We don’t yet know the exact nature of the position England find themselves in after the first day’s play at Lord’s against Australia – being Test cricket it could be anywhere from disastrous to advantageous on the sliding scale – but what we can be certain of is that the same frailties were evident.
England lost the toss and were put into bat by Australia captain Tim Paine – a move which the history books suggested was a bold one.
Every other time that has happened since 2007 the hosts have made hay, posting scores of 553-5 dec, 593-8 dec, 377, 505, 446, 486, 474-8 dec, 575-9 dec and 389.
Such is their current state, a repeat performance was never on the cards. Even if he’d known Paine wouldn’t have hesitated.
In the end England mustered 258 and were grateful for it. Josh Hazlewood, brought in for James Pattinson, showed just why he was preferred to Mitchell Starc, challenging England’s ragged top order with some high-class probing.
Jason Roy faced three deliveries from Hazlewood (3-58) and looked like getting out to all of them. After wafting at a wide one and missing another he was drawn into an entirely predictable outside edge. On a day in which many were getting A-level results it was a grim failure for Roy.
According to analytics platform CricViz, England’s latest hope has now edged or missed 29 per cent of the balls he’s faced in Test cricket – a record worse than every other opener, bar one, to have played more than three innings in the last 12 months.
From then on in it was a case of familiar problems as only Rory Burns (53) and Jonny Bairstow (52) prospered among a litany of disappointment.
Joe Root (14) was pinned lbw by some seam movement from Hazlewood, Joe Denly (30) was outdone by a picturebook away-swinger from the same bowler and Burns was caught brilliantly at short leg by Cameron Bancroft before the real underperformances came.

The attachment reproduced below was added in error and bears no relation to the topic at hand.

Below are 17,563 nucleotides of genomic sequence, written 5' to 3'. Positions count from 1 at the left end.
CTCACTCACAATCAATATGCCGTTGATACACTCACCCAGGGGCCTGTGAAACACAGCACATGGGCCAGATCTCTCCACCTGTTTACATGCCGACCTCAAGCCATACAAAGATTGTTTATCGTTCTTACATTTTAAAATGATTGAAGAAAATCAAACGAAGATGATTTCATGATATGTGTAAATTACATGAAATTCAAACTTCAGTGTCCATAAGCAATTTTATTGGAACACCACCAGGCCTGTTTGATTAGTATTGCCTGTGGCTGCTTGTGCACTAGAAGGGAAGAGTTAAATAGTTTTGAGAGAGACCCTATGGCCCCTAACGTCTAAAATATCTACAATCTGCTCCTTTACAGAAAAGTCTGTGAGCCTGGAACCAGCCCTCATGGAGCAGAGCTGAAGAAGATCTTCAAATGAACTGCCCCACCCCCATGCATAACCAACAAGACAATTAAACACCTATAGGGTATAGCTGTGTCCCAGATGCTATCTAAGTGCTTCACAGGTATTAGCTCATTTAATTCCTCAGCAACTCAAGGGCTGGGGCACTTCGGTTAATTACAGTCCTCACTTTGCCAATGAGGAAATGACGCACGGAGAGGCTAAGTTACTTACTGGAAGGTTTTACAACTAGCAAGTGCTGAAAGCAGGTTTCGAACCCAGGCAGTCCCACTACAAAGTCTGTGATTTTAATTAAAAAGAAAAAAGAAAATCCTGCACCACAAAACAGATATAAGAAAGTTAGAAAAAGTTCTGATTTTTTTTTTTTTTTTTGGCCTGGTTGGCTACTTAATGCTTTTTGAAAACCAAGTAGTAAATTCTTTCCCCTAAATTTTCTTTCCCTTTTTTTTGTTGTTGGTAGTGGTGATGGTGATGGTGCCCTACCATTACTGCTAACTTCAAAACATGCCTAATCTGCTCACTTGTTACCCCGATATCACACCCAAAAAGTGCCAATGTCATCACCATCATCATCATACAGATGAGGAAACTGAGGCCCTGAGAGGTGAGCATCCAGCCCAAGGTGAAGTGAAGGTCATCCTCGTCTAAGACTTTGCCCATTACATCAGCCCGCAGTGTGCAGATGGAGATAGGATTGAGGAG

Rot sets in
There wasn’t much swing, seam movement or spin for Australia to play with and yet Jos Buttler (12) and Ben Stokes (13) managed to give their wickets away. Buttler contrived to edge Peter Siddle behind before Stokes was plumb lbw trying to lap-sweep Nathan Lyon from in front of his stumps.
Right now, and for some time, England have needed to prioritise grit and substance over style and speed – and yet they look either incapable or unwilling to play an old-school innings.
Bairstow and Lord’s specialist Chris Woakes (32) ensured England hobbled from 138-6 to 258, but the rot had already set in and damage been done.
If England are going to reclaim the Ashes they have to win this Test match, but they are intent on making it harder for themselves.
Sub-par batting and poor weather, which has already washed out the first day and is threatening chunks of the remaining three, could well undermine their efforts.
Stuart Broad continued his success against David Warner, bowling the left-hander with a beautiful delivery to make it three dismissals in a row, but Cameron Bancroft (5 not out) and Usman Khawaja (18 not out) rode their luck against debutant Jofra Archer to reach 30-1 at stumps and ensure Australia had much the better of the day.
After another poor batting performance, England have once again left their bowlers with work to do.
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